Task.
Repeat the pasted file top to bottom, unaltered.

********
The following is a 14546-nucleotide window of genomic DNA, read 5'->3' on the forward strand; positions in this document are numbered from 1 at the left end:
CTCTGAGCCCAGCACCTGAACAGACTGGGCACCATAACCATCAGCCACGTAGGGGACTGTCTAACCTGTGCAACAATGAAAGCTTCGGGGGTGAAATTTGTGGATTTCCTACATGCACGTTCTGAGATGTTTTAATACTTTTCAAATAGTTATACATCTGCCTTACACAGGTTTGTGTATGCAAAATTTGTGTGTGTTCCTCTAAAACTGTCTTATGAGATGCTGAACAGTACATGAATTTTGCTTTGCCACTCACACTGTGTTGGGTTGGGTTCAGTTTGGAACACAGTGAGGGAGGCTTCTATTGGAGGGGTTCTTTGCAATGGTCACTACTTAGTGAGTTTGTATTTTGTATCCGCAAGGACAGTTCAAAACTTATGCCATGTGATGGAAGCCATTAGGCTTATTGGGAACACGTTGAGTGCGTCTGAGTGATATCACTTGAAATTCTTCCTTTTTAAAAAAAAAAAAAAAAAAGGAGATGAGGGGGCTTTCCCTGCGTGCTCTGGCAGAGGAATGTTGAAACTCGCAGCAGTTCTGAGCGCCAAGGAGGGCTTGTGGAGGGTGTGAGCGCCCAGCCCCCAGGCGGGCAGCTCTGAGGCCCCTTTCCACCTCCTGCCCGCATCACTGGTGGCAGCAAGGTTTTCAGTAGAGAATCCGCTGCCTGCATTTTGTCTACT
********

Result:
The following is a 14546-nucleotide window of genomic DNA, read 5'->3' on the forward strand; positions in this document are numbered from 1 at the left end:
CTCTGAGCCCAGCACCTGAACAGACTGGGCACCATAACCATCAGCCACGTAGGGGACTGTCTAACCTGTGCAACAATGAAAGCTTCGGGGGTGAAATTTGTGGATTTCCTACATGCACGTTCTGAGATGTTTTAATACTTTTCAAATAGTTATACATCTGCCTTACACAGGTTTGTGTATGCAAAATTTGTGTGTGTTCCTCTAAAACTGTCTTATGAGATGCTGAACAGTACATGAATTTTGCTTTGCCACTCACACTGTGTTGGGTTGGGTTCAGTTTGGAACACAGTGAGGGAGGCTTCTATTGGAGGGGTTCTTTGCAATGGTCACTACTTAGTGAGTTTGTATTTTGTATCCGCAAGGACAGTTCAAAACTTATGCCATGTGATGGAAGCCATTAGGCTTATTGGGAACACGTTGAGTGCGTCTGAGTGATATCACTTGAAATTCTTCCTTTTTAAAAAAAAAAAAAAAAAAGGAGATGAGGGGGCTTTCCCTGCGTGCTCTGGCAGAGGAATGTTGAAACTCGCAGCAGTTCTGAGCGCCAAGGAGGGCTTGTGGAGGGTGTGAGCGCCCAGCCCCCAGGCGGGCAGCTCTGAGGCCCCTTTCCACCTCCTGCCCGCATCACTGGTGGCAGCAAGGTTTTCAGTAGAGAATCCGCTGCCTGCATTTTGTCTACT